1 [hahyp] Informal.
verb (used with object), hyped, hyping.
to stimulate, excite, or agitate (usually followed by up ): She was hyped up at the thought of owning her own car.
to create interest in by flamboyant or dramatic methods; promote or publicize showily: a promoter who knows how to hype a prizefight.
to intensify (advertising, promotion, or publicity) by ingenious or questionable claims, methods, etc. (usually followed by up ).
to trick; gull.
exaggerated publicity; hoopla.
an ingenious or questionable claim, method, etc., used in advertising, promotion, or publicity to intensify the effect.
a swindle, deception, or trick.

1925–30, Americanism; in sense “to trick, swindle,” of uncertain origin; subsequent senses perhaps by reanalysis as a shortening of hyperbole

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Based on the Random House Dictionary, © Random House, Inc. 2014.
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World English Dictionary
hype1 (haɪp)
1.  a hypodermic needle or injection
vb (usually foll by up)
2.  to inject oneself with a drug
3.  (tr) to stimulate artificially or excite
[C20: shortened from hypodermic]

hype2 (haɪp)
1.  a deception or racket
2.  intensive or exaggerated publicity or sales promotion: media hype
3.  the person or thing so publicized
4.  to market or promote (a product) using exaggerated or intensive publicity
5.  to falsify or rig (something)
6.  (in the pop-music business) to buy (copies of a particular record) in such quantity as to increase its ratings in the charts
[C20: of unknown origin]

Collins English Dictionary - Complete & Unabridged 10th Edition
2009 © William Collins Sons & Co. Ltd. 1979, 1986 © HarperCollins
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Word Origin & History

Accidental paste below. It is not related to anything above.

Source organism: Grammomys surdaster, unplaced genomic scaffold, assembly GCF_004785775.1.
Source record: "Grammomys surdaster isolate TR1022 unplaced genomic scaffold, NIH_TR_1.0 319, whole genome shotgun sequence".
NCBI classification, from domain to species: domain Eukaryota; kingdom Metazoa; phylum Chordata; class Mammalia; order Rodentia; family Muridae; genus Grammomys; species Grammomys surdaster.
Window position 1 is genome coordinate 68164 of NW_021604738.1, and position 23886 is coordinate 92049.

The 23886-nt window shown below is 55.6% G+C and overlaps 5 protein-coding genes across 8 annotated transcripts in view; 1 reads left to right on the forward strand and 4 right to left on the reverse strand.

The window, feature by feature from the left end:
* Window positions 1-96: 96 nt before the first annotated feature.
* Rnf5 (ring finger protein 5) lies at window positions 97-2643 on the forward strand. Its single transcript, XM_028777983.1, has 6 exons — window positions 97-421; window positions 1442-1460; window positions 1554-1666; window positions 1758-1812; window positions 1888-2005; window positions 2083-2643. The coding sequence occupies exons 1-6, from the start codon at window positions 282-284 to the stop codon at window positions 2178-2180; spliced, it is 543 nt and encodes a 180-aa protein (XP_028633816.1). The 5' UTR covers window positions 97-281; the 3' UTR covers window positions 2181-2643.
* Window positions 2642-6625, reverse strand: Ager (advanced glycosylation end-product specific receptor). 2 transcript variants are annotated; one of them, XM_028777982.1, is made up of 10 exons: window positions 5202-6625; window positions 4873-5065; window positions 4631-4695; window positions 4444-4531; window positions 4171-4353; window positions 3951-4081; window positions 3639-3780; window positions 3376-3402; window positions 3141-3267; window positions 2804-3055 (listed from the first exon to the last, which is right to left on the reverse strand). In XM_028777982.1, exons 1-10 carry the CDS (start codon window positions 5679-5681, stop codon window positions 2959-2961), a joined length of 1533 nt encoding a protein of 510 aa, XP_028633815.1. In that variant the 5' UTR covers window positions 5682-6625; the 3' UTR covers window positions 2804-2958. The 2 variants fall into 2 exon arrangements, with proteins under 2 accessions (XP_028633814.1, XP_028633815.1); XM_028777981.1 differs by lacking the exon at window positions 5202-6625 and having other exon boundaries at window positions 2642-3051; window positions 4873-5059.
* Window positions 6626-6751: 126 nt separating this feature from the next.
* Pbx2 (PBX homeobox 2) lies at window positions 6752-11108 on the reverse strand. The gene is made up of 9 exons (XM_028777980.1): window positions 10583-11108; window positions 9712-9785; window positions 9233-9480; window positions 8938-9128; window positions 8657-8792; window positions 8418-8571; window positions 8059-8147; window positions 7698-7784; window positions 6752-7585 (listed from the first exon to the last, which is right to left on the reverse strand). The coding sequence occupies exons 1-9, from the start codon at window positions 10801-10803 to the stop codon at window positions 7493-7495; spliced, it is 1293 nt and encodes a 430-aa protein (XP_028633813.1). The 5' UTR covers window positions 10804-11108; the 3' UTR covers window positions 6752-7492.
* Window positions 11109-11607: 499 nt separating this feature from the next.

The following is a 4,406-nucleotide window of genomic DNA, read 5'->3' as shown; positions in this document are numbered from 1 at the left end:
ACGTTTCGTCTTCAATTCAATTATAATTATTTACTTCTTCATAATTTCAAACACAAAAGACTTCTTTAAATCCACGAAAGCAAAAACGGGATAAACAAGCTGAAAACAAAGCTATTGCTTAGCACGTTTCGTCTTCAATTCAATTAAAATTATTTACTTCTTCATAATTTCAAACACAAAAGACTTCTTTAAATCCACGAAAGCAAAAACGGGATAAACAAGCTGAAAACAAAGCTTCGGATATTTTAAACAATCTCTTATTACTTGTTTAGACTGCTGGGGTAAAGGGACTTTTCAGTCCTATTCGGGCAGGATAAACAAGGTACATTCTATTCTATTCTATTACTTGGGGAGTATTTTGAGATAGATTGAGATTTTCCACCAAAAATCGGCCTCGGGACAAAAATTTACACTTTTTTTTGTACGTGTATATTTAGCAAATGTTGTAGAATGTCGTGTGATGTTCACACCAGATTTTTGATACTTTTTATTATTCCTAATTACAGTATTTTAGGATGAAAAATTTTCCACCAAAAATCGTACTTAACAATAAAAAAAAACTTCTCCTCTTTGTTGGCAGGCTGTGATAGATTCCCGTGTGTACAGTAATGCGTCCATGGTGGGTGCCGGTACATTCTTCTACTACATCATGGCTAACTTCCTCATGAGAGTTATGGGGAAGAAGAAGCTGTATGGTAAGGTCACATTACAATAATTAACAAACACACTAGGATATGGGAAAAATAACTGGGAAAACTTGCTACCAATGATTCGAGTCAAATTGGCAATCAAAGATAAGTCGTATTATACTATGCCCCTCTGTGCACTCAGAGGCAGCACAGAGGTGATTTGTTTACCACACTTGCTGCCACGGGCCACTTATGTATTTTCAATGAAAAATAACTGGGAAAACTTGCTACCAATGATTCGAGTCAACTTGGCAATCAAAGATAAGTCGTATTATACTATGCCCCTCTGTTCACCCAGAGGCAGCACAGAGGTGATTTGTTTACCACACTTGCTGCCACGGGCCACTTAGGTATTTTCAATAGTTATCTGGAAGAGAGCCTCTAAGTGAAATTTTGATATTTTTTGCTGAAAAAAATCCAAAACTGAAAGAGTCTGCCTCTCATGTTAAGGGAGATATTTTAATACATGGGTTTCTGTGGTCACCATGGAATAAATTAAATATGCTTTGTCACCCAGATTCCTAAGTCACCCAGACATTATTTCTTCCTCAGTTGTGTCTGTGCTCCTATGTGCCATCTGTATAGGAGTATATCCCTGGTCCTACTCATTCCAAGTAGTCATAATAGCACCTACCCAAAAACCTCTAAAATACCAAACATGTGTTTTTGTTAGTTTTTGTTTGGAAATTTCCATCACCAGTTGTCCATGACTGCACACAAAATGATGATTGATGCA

"excessive or misleading publicity or advertising," 1967, Amer.Eng. (the verb is attested from 1937), probably in part a back-formation of hyperbole, but also from underworld slang sense "swindle by overcharging or short-changing" (1926), a back-formation of hyper "short-change con man" (1914), from
prefix hyper- meaning "over, to excess." Also possibly influenced by drug addicts' slang hype, 1913 shortening of hypodermic needle. In early 18c., hyp "morbid depression of the spirits" was colloquial for hypochondria (usually as the hyp or the hyps).
Online Etymology Dictionary, © 2010 Douglas Harper
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Example sentences
They're being hyped as the future of manufacturing and the innovation that
  could bring the demise of our throwaway culture.
Some hasty wording was hyped as a feud within anthropology.
Roemer, whose political skills were hyped to me by several colleagues, struck
  me as a bit of a disappointment.
The benefits from sequencing the genome have been vastly over hyped in my
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